Adele Goldberg was born in Cleveland, Ohio in 1945. Her family lived there until she was eleven, when they moved to Chicago, Illinois. Goldberg had an early interest in math and majored in the subject at the University of Michigan. She continued her academic career at the University of Chicago, earning a Ph.D. in information science in 1973. Goldberg began working as a researcher at Xerox's Palo Alto Research Center (PARC) that summer. There she was part of the team that developed the object-oriented programming language Smalltalk. She became the manager of the System Concepts Laboratory in 1979. Committed to bringing Smalltalk to a wider audience, in 1988 Goldberg cofounded the spin-out company ParcPlace Systems. Goldberg served as CEO and Chairman of the company, which created development tools for Smalltalk-based applications. After leaving ParcPlace Systems in 1995, Goldberg established a consultancy. Among her many consulting projects, she has designed systems to author and deliver online courses meant to enhance equity and high achievement in secondary school math and science.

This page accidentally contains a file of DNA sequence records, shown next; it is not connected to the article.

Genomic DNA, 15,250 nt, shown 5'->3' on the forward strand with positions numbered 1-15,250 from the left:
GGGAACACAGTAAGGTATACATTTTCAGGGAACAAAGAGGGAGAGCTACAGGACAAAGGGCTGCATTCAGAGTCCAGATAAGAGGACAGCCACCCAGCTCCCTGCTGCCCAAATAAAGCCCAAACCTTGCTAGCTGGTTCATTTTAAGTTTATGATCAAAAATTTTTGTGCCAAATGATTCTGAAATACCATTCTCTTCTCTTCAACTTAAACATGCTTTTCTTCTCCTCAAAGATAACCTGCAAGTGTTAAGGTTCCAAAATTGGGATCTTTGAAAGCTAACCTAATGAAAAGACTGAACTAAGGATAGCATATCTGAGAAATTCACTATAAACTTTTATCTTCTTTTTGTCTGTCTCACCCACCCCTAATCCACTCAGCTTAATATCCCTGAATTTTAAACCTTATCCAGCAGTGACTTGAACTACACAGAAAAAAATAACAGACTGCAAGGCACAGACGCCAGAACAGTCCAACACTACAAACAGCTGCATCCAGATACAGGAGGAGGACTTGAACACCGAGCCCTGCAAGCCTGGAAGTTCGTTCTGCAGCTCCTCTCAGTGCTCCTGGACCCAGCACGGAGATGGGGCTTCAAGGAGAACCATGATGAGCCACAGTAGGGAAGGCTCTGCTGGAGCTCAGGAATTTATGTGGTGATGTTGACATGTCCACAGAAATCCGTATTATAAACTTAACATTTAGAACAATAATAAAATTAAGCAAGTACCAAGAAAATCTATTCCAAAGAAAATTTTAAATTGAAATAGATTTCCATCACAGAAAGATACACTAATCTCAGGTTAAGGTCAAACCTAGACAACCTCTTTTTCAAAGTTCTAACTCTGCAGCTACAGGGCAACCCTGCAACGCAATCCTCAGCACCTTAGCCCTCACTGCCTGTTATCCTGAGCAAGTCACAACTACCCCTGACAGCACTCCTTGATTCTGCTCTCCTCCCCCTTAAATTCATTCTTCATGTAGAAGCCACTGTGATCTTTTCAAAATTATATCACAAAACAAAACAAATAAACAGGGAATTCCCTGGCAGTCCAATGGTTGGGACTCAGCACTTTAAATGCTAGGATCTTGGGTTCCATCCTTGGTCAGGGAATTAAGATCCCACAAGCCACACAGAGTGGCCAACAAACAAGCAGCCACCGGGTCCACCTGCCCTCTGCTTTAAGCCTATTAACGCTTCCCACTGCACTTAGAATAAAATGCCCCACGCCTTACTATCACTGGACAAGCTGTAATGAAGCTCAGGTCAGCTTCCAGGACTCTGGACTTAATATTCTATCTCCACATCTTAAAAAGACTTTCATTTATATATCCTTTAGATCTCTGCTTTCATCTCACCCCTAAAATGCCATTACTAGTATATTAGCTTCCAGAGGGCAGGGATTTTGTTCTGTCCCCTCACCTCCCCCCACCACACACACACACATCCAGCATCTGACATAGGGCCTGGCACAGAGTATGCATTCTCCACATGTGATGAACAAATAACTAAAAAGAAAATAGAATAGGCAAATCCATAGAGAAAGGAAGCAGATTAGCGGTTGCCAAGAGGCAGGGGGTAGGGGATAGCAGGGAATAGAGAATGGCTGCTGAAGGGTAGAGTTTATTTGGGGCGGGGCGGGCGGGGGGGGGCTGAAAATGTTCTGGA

Goldberg was president of the Association for Computing Machinery (ACM) from 1984 to 1986. She won ACM's 1987 Software Systems Award with Alan Kay and Dan Ingalls and PC Magazine's 1990 Lifetime Achievement Award.
In this interview, Goldberg discusses her educational and work history. She recalls her experiences as a student at the University of Michigan and at the University of Chicago. Next, she covers her stretch at Xeorx PARC, sharing her views on the work environment. Here she speaks at length about her work on Smalltalk, including her leading role in its commercialization. Goldberg is candid about the challenges she faced in forming and running spin-out company ParcPlace Systems. In addition, she discusses her two-year tenure as President of ACM. Finally, Goldberg offers advice for young women who are considering a career in computing.